Prayer is converse with the Lord. Take the lowest and most external form of it. It is an expression of some thought or affection, if it is not wholly mechanical. In this act we do think of the Lord. We turn, for the moment, at least, to Him. There is some acknowledgment of Him. Is there no use in that? Take the prayer of a little child, for example, who has only the most natural conceptions of the Lord. Is it not of some use to the child to turn its thoughts to a being above itself? Does it not turn its face and set its tender feet in the right direction? Does it not have some effect in making its nature, while it is soft and yielding, pliant to the sweet attractions of the Divine love? The influence may be very slight, it may be no more than a tendency; but it must have some effect, and that effect must be useful. It must tend to place the child in a state to receive more and richer blessings from the Lord.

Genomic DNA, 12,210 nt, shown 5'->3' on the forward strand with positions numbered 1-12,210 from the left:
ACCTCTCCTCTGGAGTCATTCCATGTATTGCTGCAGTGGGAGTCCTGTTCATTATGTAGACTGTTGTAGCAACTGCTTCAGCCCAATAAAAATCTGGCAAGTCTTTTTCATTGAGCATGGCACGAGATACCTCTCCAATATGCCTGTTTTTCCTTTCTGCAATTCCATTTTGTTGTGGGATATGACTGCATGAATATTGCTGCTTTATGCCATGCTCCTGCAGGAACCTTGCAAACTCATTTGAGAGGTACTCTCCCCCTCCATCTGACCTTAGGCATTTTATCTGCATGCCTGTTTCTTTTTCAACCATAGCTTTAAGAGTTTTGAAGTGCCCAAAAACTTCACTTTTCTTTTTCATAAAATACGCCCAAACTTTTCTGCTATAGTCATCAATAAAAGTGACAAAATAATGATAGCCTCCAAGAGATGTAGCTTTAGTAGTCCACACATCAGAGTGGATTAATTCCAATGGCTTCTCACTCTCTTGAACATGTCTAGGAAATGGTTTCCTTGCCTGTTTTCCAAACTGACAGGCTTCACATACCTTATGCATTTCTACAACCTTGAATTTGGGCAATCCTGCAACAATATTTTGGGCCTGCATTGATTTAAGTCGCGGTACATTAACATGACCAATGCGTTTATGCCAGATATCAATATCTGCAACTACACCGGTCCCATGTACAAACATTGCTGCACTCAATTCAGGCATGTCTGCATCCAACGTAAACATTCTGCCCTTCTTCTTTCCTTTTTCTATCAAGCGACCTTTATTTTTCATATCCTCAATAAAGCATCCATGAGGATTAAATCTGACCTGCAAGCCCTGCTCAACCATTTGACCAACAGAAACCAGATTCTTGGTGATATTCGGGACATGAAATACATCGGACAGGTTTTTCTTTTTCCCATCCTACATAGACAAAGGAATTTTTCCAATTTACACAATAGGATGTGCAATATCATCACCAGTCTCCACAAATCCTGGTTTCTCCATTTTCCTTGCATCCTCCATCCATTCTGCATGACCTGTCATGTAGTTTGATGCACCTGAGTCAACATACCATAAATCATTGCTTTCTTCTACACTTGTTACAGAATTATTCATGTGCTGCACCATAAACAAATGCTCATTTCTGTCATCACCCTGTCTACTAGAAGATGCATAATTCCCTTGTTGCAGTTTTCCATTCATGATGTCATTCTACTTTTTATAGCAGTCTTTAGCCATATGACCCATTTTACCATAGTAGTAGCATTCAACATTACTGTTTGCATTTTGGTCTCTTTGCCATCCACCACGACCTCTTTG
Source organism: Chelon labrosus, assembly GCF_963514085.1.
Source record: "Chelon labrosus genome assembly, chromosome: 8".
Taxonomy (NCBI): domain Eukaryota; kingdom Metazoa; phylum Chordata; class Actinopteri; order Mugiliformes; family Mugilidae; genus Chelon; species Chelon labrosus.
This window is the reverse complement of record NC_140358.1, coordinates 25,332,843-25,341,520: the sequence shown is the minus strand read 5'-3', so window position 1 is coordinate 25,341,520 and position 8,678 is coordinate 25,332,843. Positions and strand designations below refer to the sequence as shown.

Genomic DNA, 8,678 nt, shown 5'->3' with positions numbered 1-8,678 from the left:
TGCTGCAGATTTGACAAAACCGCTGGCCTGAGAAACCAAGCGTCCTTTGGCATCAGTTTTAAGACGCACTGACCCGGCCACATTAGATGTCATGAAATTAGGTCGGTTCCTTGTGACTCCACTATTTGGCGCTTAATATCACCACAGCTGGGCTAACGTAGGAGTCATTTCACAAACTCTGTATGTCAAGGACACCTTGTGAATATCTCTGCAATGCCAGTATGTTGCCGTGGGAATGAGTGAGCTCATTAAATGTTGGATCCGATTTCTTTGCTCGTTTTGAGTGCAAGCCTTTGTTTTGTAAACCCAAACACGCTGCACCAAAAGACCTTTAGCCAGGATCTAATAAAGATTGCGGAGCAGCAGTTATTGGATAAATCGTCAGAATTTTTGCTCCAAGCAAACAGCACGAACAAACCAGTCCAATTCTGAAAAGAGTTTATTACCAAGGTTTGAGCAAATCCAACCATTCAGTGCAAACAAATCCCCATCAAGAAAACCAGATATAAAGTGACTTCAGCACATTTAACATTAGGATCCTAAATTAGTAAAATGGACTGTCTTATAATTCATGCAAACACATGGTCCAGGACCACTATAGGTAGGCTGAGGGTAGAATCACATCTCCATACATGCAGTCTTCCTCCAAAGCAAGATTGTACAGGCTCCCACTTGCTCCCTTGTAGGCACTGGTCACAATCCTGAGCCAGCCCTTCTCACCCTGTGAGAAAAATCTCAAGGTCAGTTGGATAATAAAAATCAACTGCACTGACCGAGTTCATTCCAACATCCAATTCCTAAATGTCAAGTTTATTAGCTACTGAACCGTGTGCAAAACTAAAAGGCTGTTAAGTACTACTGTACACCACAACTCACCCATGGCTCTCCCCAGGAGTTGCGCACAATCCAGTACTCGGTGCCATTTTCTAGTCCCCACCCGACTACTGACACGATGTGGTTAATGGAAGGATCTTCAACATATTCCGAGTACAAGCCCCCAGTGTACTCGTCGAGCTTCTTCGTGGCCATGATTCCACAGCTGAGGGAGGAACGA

Is there no relief and no help in expressing our thoughts and affections to others? We go to dear friends and tell them our difficulties, trials, wants, sorrows; not, it may be, with any expectation of getting direct help from them. We unburden our souls. What does that mean,— unburden? It means to cast off our burden. Does it not lighten the weight a little? Even if our friends cannot remove it, we get strength from their sympathy to support it. How many sorrowing souls would have given up in despair, their life crushed out of them, if it had not been for the sympathy and encouragement of friends? If we find such help from converse with our fellow-men, shall we get none from the Lord when we “pour out our souls” to Him?

Here it is important to observe that the use does not consist in giving information, even to our friends, much less to the Lord. The use consists in its effect upon us. It loosens the hold of sorrow upon us; it lifts up the burden and throws it from our shoulders. It brings us into a state in which the Lord in some measure can help us.